As he has been known to do these days, Chael Sonnen broke the news on Tuesday that he had failed a random drug test administered by the Nevada Athletic Commission on May 24.
Sonnen appeared on "Jay Mohr Sports" on FOX Sports Radio to explain his side of the story.
"They changed the ruling in Nevada. Earlier this year they did away with what's known as TRT -- Testosterone Replacement Therapy -- in Nevada, and I was on that. So when they changed the rule, we all had to go through a transition phase. For me, for the transition, I had to take a couple of things: one is called clomiphene and the other is called HCG (human chorionic gonadotropin). So this is what we did. And I took my boards out of the water in the meantime, meaning I didn't fight, I didn't ask for a license. You had to wait to cross this bridge, if you will.
"In the interim, they did a test. I tested positive for these things, which I should have. I took them. They were in my system. That wasn't a surprise. These aren't anabolics, these aren't steroids, these aren't performance-enhancers. None of that stuff. But they have deemed that they are banned substances."
Officially, the Nevada Athletic Commission states that Sonnen tested positive for Anastrozole and Clomiphene, not HCG. However, if that was also in his system, Nevada recently announced that Dennis Siver failed a drug test following UFC 168 for taking HCG.
"What's interesting, in my case, we're out of competition. These are not things that I showed up with on gameday. This is out of competition due to a rule that they changed. So this is kind of an odd spot for me.
"What happens is they do out-of-competition testing, and the lab that they went to is the USADA [United States Anti-Doping Agency] lab. Now the USADA lab is the greatest lab in the world. It's a very sensitive test. We had done our own tests, at our own labs, and we thought that everything was out of the system. These were not secrets that I took this stuff. This is what you have to take when you're coming off testosterone. But any rate, it was picked up on their test. Now they can handle that however they want. They can look at that and go, Yeah, this makes sense to us, or they can say, You know what? We don't like this. And they can do either one. They're the commission. I just got to be a reactor and live with it. The confusing part is for a non-anabolic, non-steroid, non-performance enhancing agent that is perfectly legal that I need for a healthy life, essentially they're saying you gotta choose between health and sport.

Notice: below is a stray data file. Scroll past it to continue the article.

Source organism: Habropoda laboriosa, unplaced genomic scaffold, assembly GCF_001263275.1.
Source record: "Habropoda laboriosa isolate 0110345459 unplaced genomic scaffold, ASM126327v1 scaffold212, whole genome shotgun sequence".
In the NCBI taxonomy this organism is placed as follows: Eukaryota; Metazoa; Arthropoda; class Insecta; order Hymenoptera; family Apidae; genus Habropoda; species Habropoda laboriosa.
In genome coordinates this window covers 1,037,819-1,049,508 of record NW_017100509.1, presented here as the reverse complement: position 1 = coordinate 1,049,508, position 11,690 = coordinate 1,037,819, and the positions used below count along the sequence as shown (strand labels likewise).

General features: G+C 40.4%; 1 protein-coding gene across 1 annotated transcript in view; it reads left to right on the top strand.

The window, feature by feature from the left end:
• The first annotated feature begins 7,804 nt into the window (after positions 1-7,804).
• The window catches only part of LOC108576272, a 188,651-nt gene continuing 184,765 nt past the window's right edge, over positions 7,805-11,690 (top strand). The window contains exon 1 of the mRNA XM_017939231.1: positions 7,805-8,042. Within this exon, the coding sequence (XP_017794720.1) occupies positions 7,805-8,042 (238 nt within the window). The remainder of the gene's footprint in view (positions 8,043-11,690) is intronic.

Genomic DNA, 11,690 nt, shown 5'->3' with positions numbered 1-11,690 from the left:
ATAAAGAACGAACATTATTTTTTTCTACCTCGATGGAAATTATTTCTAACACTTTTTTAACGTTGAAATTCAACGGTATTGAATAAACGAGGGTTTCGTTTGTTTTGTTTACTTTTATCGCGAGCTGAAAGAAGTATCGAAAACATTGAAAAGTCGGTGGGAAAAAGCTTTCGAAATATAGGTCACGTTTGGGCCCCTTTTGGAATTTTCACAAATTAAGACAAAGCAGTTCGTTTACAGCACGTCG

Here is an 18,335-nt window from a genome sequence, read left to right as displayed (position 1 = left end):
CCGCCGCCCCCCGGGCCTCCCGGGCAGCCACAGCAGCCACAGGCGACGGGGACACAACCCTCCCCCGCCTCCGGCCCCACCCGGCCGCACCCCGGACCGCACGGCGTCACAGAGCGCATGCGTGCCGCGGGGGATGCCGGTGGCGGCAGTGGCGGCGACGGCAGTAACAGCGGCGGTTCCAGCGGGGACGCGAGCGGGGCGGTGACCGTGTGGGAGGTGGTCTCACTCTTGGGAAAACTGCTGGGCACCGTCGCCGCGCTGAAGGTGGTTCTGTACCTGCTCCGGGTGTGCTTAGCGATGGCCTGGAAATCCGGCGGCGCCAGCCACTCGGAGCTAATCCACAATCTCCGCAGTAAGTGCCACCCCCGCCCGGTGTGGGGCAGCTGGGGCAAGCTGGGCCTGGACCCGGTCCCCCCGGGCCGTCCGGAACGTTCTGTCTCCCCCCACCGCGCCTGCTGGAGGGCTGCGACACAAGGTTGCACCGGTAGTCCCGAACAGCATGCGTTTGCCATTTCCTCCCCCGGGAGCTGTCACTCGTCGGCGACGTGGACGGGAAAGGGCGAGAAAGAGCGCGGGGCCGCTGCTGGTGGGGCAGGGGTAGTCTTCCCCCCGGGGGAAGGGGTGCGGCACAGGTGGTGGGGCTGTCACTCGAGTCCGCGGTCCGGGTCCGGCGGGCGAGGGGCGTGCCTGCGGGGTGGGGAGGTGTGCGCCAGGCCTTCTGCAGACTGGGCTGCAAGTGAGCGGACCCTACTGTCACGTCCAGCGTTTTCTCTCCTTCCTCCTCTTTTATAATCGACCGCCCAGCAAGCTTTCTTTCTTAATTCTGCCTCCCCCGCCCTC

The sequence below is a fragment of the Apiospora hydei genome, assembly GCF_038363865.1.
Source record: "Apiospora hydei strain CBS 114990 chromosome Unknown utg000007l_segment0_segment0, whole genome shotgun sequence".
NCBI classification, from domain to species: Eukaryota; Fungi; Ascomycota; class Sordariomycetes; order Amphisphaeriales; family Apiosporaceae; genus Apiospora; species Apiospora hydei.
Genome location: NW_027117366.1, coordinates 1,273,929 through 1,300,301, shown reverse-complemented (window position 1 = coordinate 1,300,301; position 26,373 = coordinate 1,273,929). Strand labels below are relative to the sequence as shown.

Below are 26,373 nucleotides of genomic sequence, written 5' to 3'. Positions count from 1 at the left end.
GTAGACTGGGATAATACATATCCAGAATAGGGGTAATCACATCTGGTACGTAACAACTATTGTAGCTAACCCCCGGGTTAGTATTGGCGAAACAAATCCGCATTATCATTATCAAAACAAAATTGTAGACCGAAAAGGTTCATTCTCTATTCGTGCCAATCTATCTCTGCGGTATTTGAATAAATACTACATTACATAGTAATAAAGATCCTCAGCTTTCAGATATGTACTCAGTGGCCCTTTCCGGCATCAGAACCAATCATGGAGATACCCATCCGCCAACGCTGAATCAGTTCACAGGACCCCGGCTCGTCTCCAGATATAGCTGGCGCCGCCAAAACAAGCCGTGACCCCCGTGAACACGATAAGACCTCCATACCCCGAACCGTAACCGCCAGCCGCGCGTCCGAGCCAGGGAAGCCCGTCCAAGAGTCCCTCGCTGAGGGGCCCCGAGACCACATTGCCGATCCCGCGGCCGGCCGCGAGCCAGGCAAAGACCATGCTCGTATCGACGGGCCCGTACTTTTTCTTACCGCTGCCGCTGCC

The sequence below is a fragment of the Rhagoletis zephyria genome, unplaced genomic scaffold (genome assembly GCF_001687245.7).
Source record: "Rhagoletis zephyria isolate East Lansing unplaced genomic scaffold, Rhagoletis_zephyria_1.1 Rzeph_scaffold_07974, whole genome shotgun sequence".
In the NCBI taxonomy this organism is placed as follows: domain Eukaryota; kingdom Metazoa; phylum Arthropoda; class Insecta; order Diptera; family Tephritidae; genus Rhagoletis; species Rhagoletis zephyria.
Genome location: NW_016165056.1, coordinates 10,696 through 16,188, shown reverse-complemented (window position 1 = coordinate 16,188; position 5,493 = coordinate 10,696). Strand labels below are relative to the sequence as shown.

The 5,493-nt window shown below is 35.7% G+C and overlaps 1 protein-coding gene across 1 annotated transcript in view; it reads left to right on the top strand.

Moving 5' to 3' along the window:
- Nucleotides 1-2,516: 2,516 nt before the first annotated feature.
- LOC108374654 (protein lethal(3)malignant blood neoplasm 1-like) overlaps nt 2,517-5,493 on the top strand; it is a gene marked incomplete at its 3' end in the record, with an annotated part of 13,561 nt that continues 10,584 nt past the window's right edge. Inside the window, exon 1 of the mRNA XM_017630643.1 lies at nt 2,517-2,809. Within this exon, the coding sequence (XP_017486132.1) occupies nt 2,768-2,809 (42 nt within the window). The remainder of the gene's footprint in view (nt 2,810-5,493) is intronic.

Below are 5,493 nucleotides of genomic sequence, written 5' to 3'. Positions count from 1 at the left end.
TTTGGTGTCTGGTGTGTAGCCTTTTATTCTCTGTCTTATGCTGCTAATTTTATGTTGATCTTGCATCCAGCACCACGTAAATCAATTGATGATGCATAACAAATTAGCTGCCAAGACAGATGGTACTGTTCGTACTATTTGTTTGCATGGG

"It's very tough for me too because I did a number of interviews talking about what I've done, whether it's on UFC Tonight, Canada, UK, Brazil ... I couldn't have told any more people. So when this came back they said, Why did this come back in your system? I said, Why did it come back in my system? Because I took it. I've been taking it. I had to take it because you guys changed the rules. So I did feel a little bit frustrated in that regard. And they may listen to me, they may agree with me, but the way this works is I now have to go to a hearing. And that hearing gets kicked down the road who knows how many days. I have a fight in 30 days, there's no way the hearing will be before then."
According to NAC chairman Francisco Aguilar, Sonnen did not notify the commission that he was using Anastrozole and Clomiphene before the test happened.
The next Nevada Athletic Commission hearing is set for June 17. While the official agenda hasn't been set for it yet, there has been some talk already of including the Sonnen case on the agenda. That said, this positive test eliminates any chance of Sonnen fighting on July 5 against Vitor Belfort, who ironically is already slated to have his hearing on June 17 for his failed drug test in February. There is no word just yet on whether the UFC will still try to book Belfort on that card, but it is worth noting that top contenders Luke Rockhold and Ronaldo Souza will not be healthy to fight in a matter of weeks as they are both dealing with separate injuries.
Sonnen concluded with this:
"There is a little bit of a confusion on the rules. It's kind of tough where you're like, Oh, really? This is a banned substance? Where do we find that? Who exactly do we go to for clarity on this? And the commission has always been very clear. Whether it's the Nevada Commission, and now there is a new guy at the helm [Bob Bennett], but the old executive director [Keith Kizer], I've got quotes I downloaded right off the Internet, but he has been very clear that there is a clear distinctions between gameday and out-of-competition testing. Now you could never take an anabolic or anything, I understand that. This is not an anabolic. This is not a steroid. These are just the substances I had to go to transition, who's also having -- this is a very private part of my life I wasn't planning to share with anybody -- but I'm having fertility issues."
Both Anastrozole and Clomiphene are named as prohibited substances on page 5 of the USADA banned substance list.